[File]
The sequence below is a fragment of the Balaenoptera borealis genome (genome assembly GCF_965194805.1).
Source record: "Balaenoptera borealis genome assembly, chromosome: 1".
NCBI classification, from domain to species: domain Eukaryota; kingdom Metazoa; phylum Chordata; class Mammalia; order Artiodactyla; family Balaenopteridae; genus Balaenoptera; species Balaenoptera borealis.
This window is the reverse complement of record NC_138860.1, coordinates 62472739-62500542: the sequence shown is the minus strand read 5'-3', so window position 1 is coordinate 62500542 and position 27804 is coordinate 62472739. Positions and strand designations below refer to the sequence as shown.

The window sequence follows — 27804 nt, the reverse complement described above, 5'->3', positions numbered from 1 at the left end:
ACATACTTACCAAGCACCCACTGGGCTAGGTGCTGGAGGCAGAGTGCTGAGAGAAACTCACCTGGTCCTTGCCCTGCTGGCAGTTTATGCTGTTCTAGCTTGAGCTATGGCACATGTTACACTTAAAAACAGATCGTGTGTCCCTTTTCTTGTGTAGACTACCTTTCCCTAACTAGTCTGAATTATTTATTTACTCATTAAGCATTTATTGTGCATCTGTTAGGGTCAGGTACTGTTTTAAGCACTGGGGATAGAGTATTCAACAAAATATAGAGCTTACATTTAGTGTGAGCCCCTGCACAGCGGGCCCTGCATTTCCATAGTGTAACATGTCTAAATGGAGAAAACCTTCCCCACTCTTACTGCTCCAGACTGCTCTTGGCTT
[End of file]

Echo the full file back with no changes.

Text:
The sequence below is a fragment of the Balaenoptera borealis genome (genome assembly GCF_965194805.1).
Source record: "Balaenoptera borealis genome assembly, chromosome: 1".
NCBI classification, from domain to species: domain Eukaryota; kingdom Metazoa; phylum Chordata; class Mammalia; order Artiodactyla; family Balaenopteridae; genus Balaenoptera; species Balaenoptera borealis.
This window is the reverse complement of record NC_138860.1, coordinates 62472739-62500542: the sequence shown is the minus strand read 5'-3', so window position 1 is coordinate 62500542 and position 27804 is coordinate 62472739. Positions and strand designations below refer to the sequence as shown.

The window sequence follows — 27804 nt, the reverse complement described above, 5'->3', positions numbered from 1 at the left end:
ACATACTTACCAAGCACCCACTGGGCTAGGTGCTGGAGGCAGAGTGCTGAGAGAAACTCACCTGGTCCTTGCCCTGCTGGCAGTTTATGCTGTTCTAGCTTGAGCTATGGCACATGTTACACTTAAAAACAGATCGTGTGTCCCTTTTCTTGTGTAGACTACCTTTCCCTAACTAGTCTGAATTATTTATTTACTCATTAAGCATTTATTGTGCATCTGTTAGGGTCAGGTACTGTTTTAAGCACTGGGGATAGAGTATTCAACAAAATATAGAGCTTACATTTAGTGTGAGCCCCTGCACAGCGGGCCCTGCATTTCCATAGTGTAACATGTCTAAATGGAGAAAACCTTCCCCACTCTTACTGCTCCAGACTGCTCTTGGCTT